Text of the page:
1. Customer experience. Improving the customer experience should be considered the “first among equals” when it comes to considerations. Most successful digital and AI transformations are centered around the customer and meeting their needs. It helps to benchmark the current experience versus competitors, and project how much the experience would improve once the domain is transformed. This should translate into measures of specific customer satisfaction improvement as well as of customer growth and improvement in net value per customer.
  2. Financial benefits. At this stage you want to estimate financial benefits by focusing on operational key performance indicators (KPIs), such as new customer growth, reduction in churn, increased value per customer, improvement in process yield, or reduction in cost to serve. It can be difficult to precisely estimate how much improvement could be achieved at this stage, so an estimate informed by what others have achieved in analogous industries will suffice. Be careful not to downplay the potential at this stage. This is only for prioritization purposes and it is not yet the business case.
  3. Speed to value. A domain-based transformation should typically generate significant value within six to 36 months, depending on the domain. This is often an important consideration in terms of providing early benefits and helping fund the transformation. We have found that, in general, AI-intensive opportunities pay off more quickly.
  4. Synergy. If you are transforming more than one domain, synergy between them is a compelling point of leverage. Synergy can be evaluated in terms of three primary elements: data reuse across solutions, tech stack reuse across solutions, and shared change-management efforts. For example, if you develop a new mortgage sales platform and a new credit-card sales platform at the same time, you would only need to retrain your thousands of branch sales representatives once.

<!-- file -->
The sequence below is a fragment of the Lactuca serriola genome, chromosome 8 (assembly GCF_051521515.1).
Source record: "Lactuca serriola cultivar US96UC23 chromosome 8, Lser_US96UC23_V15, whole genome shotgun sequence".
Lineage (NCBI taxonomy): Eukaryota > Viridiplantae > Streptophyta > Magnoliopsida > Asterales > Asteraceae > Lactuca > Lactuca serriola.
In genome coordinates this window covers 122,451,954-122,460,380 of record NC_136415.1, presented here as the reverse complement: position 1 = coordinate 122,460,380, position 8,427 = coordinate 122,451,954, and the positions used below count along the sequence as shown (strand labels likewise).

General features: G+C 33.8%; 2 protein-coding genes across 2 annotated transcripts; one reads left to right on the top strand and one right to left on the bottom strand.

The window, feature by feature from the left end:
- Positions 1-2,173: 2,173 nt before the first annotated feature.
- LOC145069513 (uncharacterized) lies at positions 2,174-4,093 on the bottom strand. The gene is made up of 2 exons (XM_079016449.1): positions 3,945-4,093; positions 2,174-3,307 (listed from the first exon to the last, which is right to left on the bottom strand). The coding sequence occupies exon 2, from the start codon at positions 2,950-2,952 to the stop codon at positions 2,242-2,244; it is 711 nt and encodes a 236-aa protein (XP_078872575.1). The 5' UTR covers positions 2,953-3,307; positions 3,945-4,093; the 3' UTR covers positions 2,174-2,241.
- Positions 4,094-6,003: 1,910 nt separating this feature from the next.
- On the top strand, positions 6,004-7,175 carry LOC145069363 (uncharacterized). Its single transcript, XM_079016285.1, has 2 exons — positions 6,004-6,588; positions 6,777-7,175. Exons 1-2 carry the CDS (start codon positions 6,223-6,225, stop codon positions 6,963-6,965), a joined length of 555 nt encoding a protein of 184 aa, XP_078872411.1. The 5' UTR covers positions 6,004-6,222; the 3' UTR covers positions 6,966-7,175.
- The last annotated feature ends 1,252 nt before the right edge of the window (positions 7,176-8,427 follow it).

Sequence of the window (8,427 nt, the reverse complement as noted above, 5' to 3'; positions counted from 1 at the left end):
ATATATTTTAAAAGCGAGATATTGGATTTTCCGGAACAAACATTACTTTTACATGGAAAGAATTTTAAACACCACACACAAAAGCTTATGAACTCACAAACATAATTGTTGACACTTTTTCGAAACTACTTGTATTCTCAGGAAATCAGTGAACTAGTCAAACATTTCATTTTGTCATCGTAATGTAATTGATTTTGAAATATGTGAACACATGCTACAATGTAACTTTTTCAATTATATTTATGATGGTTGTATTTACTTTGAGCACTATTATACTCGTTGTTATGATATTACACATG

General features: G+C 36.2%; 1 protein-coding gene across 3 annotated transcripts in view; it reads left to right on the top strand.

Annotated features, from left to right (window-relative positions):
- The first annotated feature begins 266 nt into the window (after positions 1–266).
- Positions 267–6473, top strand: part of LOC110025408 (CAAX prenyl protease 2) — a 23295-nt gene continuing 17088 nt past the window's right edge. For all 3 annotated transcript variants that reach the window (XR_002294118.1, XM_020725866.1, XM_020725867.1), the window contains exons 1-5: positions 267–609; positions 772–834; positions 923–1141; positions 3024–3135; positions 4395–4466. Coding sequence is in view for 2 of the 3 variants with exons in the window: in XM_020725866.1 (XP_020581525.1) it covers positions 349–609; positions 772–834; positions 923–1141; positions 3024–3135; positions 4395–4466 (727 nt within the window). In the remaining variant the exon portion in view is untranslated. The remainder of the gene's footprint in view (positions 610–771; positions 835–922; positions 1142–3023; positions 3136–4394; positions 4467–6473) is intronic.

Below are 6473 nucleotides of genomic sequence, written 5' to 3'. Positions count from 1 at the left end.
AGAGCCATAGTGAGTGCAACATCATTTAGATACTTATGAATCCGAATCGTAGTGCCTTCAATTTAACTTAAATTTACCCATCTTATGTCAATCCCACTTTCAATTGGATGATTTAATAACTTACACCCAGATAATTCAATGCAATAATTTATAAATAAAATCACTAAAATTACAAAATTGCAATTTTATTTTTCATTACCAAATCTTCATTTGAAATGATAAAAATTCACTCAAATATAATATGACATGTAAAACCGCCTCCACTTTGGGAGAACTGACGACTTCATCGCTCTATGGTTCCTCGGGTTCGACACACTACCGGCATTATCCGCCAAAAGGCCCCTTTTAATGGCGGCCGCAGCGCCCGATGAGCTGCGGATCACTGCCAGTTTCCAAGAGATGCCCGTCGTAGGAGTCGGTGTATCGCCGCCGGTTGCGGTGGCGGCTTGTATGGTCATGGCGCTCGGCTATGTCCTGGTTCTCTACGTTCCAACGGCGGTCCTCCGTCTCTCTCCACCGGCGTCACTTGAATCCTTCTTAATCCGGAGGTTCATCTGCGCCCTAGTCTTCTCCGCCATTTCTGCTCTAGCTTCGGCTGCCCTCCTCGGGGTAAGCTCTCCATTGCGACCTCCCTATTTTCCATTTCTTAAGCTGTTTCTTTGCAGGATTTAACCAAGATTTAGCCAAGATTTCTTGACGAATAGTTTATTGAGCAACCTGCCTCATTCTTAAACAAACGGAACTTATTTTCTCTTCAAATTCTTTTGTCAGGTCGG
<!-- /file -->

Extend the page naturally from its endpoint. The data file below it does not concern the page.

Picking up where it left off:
Assessing feasibility is a combination of understanding technical and data readiness, the change-management effort required, and the domain leadership’s capacity to commit. The most important considerations are:

  1. Strong executive sponsorship. You need to be clear whether the executives in the given domain are fully on board. A unit may be ripe for digital transformation, but if there are competing priorities, such as implementing a new IT system or completing a major compliance remediation effort, then it might not be the right time to transform it.
  2. Data and technology readiness. On the data side, the core questions to assess are the ease of moving the necessary data fields to the cloud and the quality of the underlying data. At this stage, a cursory analysis is needed, but more diligence will be required if this domain is selected. On the tech side, the core questions to assess are quality of the cloud architecture, the performance of the underlying core systems, and the ease of accessing data and applications with application programming interfaces (APIs). Your enterprise architects will be best positioned to make this assessment. Note that legacy technology—or the demands on large existing core systems, such as an ERP upgrade—is often used as an excuse for not making progress. These issues, of course, need to be understood, but are not a reason for inaction. Legacy mindsets are a bigger challenge than legacy technology.
  3. Ease of adoption. By understanding the scope, intensity, and risks involved in the change effort, companies can identify potential obstacles to the adoption of a digital solution. For example, carrying out change in a unionized environment may involve negotiations that can require time to carry out effectively.